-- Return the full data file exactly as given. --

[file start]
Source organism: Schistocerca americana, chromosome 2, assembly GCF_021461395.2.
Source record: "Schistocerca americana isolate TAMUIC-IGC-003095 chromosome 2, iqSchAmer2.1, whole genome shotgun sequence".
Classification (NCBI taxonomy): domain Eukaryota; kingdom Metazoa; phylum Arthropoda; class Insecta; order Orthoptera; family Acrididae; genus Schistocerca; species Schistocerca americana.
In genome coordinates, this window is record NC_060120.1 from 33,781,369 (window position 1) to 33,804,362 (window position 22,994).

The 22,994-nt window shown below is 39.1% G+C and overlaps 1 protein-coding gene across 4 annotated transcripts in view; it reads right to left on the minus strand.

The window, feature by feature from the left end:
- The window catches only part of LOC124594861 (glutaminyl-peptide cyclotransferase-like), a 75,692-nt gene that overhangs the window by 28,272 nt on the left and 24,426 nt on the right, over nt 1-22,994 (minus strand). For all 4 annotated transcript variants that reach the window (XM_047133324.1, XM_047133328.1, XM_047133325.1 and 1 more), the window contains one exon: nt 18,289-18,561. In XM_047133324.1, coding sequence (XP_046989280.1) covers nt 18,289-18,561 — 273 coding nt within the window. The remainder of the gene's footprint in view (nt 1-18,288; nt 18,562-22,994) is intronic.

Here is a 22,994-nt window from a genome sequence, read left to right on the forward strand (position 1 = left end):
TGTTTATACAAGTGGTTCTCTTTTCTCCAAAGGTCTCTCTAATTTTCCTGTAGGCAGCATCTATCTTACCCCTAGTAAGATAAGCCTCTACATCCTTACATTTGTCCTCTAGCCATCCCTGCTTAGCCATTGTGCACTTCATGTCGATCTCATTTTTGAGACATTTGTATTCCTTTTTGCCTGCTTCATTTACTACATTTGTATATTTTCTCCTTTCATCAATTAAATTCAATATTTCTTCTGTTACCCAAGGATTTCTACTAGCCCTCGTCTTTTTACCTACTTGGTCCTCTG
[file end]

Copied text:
Source organism: Schistocerca americana, chromosome 2, assembly GCF_021461395.2.
Source record: "Schistocerca americana isolate TAMUIC-IGC-003095 chromosome 2, iqSchAmer2.1, whole genome shotgun sequence".
Classification (NCBI taxonomy): domain Eukaryota; kingdom Metazoa; phylum Arthropoda; class Insecta; order Orthoptera; family Acrididae; genus Schistocerca; species Schistocerca americana.
In genome coordinates, this window is record NC_060120.1 from 33,781,369 (window position 1) to 33,804,362 (window position 22,994).

The 22,994-nt window shown below is 39.1% G+C and overlaps 1 protein-coding gene across 4 annotated transcripts in view; it reads right to left on the minus strand.

The window, feature by feature from the left end:
- The window catches only part of LOC124594861 (glutaminyl-peptide cyclotransferase-like), a 75,692-nt gene that overhangs the window by 28,272 nt on the left and 24,426 nt on the right, over nt 1-22,994 (minus strand). For all 4 annotated transcript variants that reach the window (XM_047133324.1, XM_047133328.1, XM_047133325.1 and 1 more), the window contains one exon: nt 18,289-18,561. In XM_047133324.1, coding sequence (XP_046989280.1) covers nt 18,289-18,561 — 273 coding nt within the window. The remainder of the gene's footprint in view (nt 1-18,288; nt 18,562-22,994) is intronic.

Here is a 22,994-nt window from a genome sequence, read left to right on the forward strand (position 1 = left end):
TGTTTATACAAGTGGTTCTCTTTTCTCCAAAGGTCTCTCTAATTTTCCTGTAGGCAGCATCTATCTTACCCCTAGTAAGATAAGCCTCTACATCCTTACATTTGTCCTCTAGCCATCCCTGCTTAGCCATTGTGCACTTCATGTCGATCTCATTTTTGAGACATTTGTATTCCTTTTTGCCTGCTTCATTTACTACATTTGTATATTTTCTCCTTTCATCAATTAAATTCAATATTTCTTCTGTTACCCAAGGATTTCTACTAGCCCTCGTCTTTTTACCTACTTGGTCCTCTG